This Week's Story

My parents' faith was not mine. I wanted to be me!

This Week’s Story relives American history and the Bible through brief inspiring stories presented on mp3 audio recordings and text for reading.

Big Footprints, part two

Sometimes people expect that if your dad is an outstanding spiritual leader, you’ll be a good kid. That was not my road. I wanted to be me! I followed my parents’ activities, but not their faith.

My brother died unexpectedly in a military plane crash and my dad died at age 51 of a brain disease. After my dad was gone I was in a fog with nightmares. I said, “Lord, I can’t do this. I can’t have these dreams every night. My folks had faith, but it isn’t mine.” I tried to understand my childhood. It helped me to find my own faith walk.

My dad was Vince Joy. He, Mom, and my brother Jimmy came to the Copper River Valley of Alaska in 1937. I, Beckie Jean, was born three years later. Dad was an intensely focused pioneer missionary, with Mom working with him. My parents loved and cared for my brother Jimmy and me. They had strong priorities. Sharing the good news of Jesus and helping Ahtna natives were primary. Sometimes I felt too far down on the priority list.

In our early years in Alaska we did not have electricity or indoor plumbing. In the winter getting water was going to the Klutina River, cracking ice, and hauling water on a dogsled.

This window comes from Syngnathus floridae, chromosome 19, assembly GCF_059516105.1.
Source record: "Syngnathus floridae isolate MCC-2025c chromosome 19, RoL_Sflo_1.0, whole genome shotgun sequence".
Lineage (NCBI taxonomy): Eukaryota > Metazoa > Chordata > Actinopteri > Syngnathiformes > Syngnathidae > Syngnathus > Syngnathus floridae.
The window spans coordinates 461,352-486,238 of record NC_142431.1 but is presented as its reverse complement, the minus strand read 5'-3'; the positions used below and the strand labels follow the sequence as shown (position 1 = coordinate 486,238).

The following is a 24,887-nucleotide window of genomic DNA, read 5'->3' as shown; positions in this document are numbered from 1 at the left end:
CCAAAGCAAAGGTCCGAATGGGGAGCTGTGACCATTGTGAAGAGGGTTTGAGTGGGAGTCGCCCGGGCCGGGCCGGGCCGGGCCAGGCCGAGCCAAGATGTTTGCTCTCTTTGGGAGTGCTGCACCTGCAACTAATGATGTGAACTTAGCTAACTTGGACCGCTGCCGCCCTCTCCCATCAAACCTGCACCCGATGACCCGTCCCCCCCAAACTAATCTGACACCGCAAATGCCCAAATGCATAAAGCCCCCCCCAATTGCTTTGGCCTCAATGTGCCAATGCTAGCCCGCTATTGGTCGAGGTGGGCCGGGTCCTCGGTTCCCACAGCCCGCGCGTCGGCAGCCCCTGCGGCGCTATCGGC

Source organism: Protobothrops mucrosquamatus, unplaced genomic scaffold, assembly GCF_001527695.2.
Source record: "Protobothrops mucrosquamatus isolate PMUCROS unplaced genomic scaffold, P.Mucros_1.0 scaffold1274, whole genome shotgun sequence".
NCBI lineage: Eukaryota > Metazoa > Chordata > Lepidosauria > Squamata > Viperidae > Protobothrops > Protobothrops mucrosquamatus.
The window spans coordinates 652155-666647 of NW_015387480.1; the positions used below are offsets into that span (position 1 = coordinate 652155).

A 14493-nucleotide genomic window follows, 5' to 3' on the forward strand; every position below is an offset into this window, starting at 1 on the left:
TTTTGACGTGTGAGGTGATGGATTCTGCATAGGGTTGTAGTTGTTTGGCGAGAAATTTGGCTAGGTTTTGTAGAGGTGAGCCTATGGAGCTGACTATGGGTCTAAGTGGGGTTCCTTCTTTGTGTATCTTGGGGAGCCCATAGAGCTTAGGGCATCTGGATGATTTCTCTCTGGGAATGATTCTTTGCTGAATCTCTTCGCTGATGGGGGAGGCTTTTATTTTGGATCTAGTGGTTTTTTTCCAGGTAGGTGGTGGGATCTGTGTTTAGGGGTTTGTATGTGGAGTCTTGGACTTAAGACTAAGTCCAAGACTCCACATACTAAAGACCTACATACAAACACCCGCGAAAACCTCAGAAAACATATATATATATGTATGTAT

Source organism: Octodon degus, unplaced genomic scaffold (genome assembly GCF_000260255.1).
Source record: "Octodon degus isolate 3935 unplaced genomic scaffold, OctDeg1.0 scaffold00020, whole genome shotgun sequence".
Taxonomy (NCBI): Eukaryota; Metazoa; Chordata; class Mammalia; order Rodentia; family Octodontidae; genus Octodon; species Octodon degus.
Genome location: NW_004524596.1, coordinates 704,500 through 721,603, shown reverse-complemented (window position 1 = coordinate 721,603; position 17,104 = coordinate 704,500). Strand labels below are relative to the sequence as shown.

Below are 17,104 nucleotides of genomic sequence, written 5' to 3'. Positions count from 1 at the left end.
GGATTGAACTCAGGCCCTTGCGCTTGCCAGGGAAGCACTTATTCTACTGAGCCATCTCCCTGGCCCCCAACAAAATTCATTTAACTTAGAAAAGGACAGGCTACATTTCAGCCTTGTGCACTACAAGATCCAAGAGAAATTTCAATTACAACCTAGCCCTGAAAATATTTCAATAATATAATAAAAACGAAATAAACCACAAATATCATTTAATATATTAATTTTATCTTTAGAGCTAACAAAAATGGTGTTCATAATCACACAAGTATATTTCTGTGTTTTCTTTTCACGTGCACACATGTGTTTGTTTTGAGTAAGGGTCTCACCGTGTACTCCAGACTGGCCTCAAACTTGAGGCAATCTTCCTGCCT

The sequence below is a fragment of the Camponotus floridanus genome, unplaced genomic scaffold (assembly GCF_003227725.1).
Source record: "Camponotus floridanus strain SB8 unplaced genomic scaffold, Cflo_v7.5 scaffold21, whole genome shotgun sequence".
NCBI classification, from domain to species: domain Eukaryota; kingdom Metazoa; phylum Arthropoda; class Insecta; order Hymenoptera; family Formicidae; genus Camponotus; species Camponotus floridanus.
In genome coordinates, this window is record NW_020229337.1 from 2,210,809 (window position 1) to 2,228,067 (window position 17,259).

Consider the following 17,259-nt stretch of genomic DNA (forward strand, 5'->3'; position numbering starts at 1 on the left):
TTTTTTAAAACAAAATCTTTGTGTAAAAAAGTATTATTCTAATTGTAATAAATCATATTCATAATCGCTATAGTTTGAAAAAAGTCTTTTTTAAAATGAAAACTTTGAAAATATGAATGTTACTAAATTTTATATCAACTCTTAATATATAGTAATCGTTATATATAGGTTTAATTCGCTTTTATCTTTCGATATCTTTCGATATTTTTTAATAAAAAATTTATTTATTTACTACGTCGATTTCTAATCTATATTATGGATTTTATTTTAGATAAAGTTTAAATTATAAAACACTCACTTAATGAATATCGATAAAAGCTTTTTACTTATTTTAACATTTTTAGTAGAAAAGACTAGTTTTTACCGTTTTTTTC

Winters started in October. Temperatures could plunge to 50 degrees below zero. Travel required new skills. Dad got a dogsled and dogs—Kusko, Lad, and Dee.

He learned to fly. By time I was a teenager he had taught me and my brother to fly. Mom tried to make a lady out of me. When I felt like a rebel, I’d sit on a hill and think my thoughts. At age ten I received my last doll. At age eleven I received my first rifle. I shot squirrels and rabbits.

Dad saw that a pilot and plane were urgently needed for the Valley people, especially when they needed medical help he could not give. For several years, the nearest doctor was 120 miles away. Dad had had good first aid training. When he was called for help, if possible, he went. Cold, snow, few roads, long distances, and people with serious injuries convinced him, “Learn to fly and get a small plane.” He did.

Dad with Mom’s quiet support uniquely brought the love and good news of Jesus to the Copper River Valley. He saw troubles and needs in people’s lives. Their challenges brought vision to him for how to help.

Helping was building chapels and homes. It was stitching head wounds from fights, encouraging someone to stop getting drunk, flying in dreadful weather to an emergency. Weekly it was studying the Bible with men and women and leading worship services. Vince played the guitar and sang. My mom was the excellent pianist. Some Ahtna men played violins ordered through Sears and Roebuck catalogs or made by Frank Hobson.

Many Ahtna natives were thankful for their native heritage; and as Christian believers, their victories in defeating personal problems. Respected leaders were Frank Hobson, Robert Marshall, Walter Charley, Jim McKinley, Harry Johns, Ben Neeley, and Fred Ewan. The latter four became chiefs. All, worked to bring practical services to the Valley. Several became Christian pastors.

This is Barbara Steiner. Many people from the Valley, including Vince’s daughter, who found her walk of faith, have helped me to research this story. I’ll be returning with the conclusion to “Big Footprints.”

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